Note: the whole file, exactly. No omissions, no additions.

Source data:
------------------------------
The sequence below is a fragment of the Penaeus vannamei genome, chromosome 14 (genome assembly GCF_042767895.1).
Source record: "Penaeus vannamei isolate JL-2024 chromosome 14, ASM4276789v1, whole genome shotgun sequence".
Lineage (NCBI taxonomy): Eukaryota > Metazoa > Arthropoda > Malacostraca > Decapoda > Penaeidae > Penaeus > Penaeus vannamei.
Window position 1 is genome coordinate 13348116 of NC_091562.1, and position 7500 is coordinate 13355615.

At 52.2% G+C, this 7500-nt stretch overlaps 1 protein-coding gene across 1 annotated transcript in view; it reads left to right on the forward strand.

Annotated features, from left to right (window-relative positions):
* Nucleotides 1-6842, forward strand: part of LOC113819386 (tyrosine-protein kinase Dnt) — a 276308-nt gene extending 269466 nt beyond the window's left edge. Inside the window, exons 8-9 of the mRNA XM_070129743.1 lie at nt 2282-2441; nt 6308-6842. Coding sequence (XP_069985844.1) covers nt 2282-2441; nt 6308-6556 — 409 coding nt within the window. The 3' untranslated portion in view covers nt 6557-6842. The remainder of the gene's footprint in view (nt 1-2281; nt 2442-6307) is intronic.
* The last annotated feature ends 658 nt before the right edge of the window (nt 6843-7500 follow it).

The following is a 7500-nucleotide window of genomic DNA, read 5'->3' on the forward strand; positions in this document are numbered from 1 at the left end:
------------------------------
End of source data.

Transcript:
The sequence below is a fragment of the Penaeus vannamei genome, chromosome 14 (genome assembly GCF_042767895.1).
Source record: "Penaeus vannamei isolate JL-2024 chromosome 14, ASM4276789v1, whole genome shotgun sequence".
Lineage (NCBI taxonomy): Eukaryota > Metazoa > Arthropoda > Malacostraca > Decapoda > Penaeidae > Penaeus > Penaeus vannamei.
Window position 1 is genome coordinate 13348116 of NC_091562.1, and position 7500 is coordinate 13355615.

At 52.2% G+C, this 7500-nt stretch overlaps 1 protein-coding gene across 1 annotated transcript in view; it reads left to right on the forward strand.

Annotated features, from left to right (window-relative positions):
* Nucleotides 1-6842, forward strand: part of LOC113819386 (tyrosine-protein kinase Dnt) — a 276308-nt gene extending 269466 nt beyond the window's left edge. Inside the window, exons 8-9 of the mRNA XM_070129743.1 lie at nt 2282-2441; nt 6308-6842. Coding sequence (XP_069985844.1) covers nt 2282-2441; nt 6308-6556 — 409 coding nt within the window. The 3' untranslated portion in view covers nt 6557-6842. The remainder of the gene's footprint in view (nt 1-2281; nt 2442-6307) is intronic.
* The last annotated feature ends 658 nt before the right edge of the window (nt 6843-7500 follow it).

The following is a 7500-nucleotide window of genomic DNA, read 5'->3' on the forward strand; positions in this document are numbered from 1 at the left end: